"The Catcher in the Rye": A Classic with Staying Power
A Classic Always Reminds You Why You Love Reading In The First Place
The 1940s Was A Very Good Time For Fashion and Literature
I've wanted to read "the Catcher in the Rye" again ever since J.D. Salinger died, but after searching for hours for my copy, I remembered I gave it away so I had to go to the library to check it out. A lot had changed since I'd first read it years ago. Back then it was one of "the" books you read if you were a serious bookworm and now it's a Young Adult novel. It's been both welcomed and banned since the 1960s increasing its allure.
Holden Caulfield As A Fashion Leader:
Holden Caulfield, its 17 year-old protagonist, is still an outcast but now he's also an "adolescent icon of rebellion." Maybe the thing that drove me back to Salinger's crazy prep school/New York odyssey this time was his description of Caulfield's clothes? I absolutely love clothes from the 1940s, so when I disappeared back into the story I realized the depictions of our boy's "bourgeouis" wardrobe was even more intoxicating than when I initially cracked the cover.
Generally the 1940s, when the book takes place, was a momentous time for American fashion providing noteworthy classics adaptable enough to be worn today. For men, what was conventional back then can be radical now when combined with contemporary sportswear. Great Britain and "Brooks Brothers" influenced men's styles and the most popular looks were "Shetland sweaters, wool slacks, gabardine raincoats, polo coats and tailored suits."
Men's Fashion in the 1940s:
Caulfield's prep school attire is representative of these garments and if you want to imitate his look you can either visit the Santa Monica's Vintage Fashion Expo or shop at your local vintage clothing store or thrift shop.The last time I went to the Expo I saw quite a few excellent buys under $200, such as tweed jackets and wool two-piece suits. To update '40s all a guy'd have to do is wear a "vintage wide-neck" tie with a button-down shirt and a pair of jeans or a "grey stripe suit" over a white t-shirt and a pair of Converse. If they wanted to dress up a pair of baggy shorts and a short-sleeved retro shirt they could top it with a fedora or straw derby hat.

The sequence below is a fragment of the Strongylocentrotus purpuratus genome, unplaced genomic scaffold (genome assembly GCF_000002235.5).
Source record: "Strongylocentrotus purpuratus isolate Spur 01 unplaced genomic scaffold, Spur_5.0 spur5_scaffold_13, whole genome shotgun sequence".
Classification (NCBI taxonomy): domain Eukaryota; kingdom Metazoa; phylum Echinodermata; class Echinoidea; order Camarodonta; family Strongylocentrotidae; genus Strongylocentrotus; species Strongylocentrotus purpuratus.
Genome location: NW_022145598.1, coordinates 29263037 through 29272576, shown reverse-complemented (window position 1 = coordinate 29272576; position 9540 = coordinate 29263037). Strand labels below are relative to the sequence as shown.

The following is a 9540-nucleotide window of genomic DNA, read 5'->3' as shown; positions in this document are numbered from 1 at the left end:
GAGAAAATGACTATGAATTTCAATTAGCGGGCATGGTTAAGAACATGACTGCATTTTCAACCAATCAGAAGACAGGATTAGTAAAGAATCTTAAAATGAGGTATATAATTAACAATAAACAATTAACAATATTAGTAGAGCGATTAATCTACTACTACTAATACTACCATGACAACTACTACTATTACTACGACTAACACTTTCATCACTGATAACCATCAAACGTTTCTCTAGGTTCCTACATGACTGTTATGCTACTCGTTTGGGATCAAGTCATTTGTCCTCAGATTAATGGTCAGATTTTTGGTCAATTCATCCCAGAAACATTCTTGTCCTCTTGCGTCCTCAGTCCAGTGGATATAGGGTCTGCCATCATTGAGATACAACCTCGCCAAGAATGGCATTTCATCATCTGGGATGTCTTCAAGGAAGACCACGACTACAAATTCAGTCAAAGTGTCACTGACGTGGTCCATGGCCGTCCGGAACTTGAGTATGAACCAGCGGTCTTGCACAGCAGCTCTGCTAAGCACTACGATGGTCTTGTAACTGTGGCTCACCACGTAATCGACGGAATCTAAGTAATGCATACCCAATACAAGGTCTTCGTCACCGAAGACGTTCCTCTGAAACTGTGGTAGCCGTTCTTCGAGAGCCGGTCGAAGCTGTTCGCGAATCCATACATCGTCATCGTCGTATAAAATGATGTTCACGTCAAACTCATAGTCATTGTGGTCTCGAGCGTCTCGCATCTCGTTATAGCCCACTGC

Women's Fashion in the 1940s:
The 1940s was also an excellent decade for womens fashion too because the "slender silhouettes" lent themselves easily to accessorizing. Hats, headscarves, purses, jewelry and shoes spiced up simple suits and dresses giving them added elegance and mileage. Pants became the norm when women joined the "work force" to help the "war effort" and "ready-to-wear" became a flourishing fashion category. Independent of French influence American fashion designers Hattie Carnegie, Gilbert Adrian, Claire McCardell, Adele Simpson and others created a phenomenon within the industry.
Presently there are still affordable '40s collectibles available. On my hunt for additions to my collection I prefer to shop at Santa Monica's Vintage Fashion Expo where I've found some lovely pieces, including a navy blue dress with navy and green floral buttons, a navy blue blazer that said "Tailored by SAKS of California" on the label, an Hawaiian shirt, a pair of black lace-up oxfords, a green bakelite pin and a pearl dress clip. As flexible as the menswear, women can easily modernize '40s by pairing blazers, blouses and cardigan sweaters with jeans, shorts and skirts and pantsuits and dresses can be given a refined twist when worn with scarves tied as doorags.
Seamless and clean the 1940s is an enjoyable age to study and recreate because it teaches us that wonderful literature and timeless fashion will always be in style.
Where To Look For '40s Stuff:
1) Vintage Fashion Expo (www.vintageexpo.com)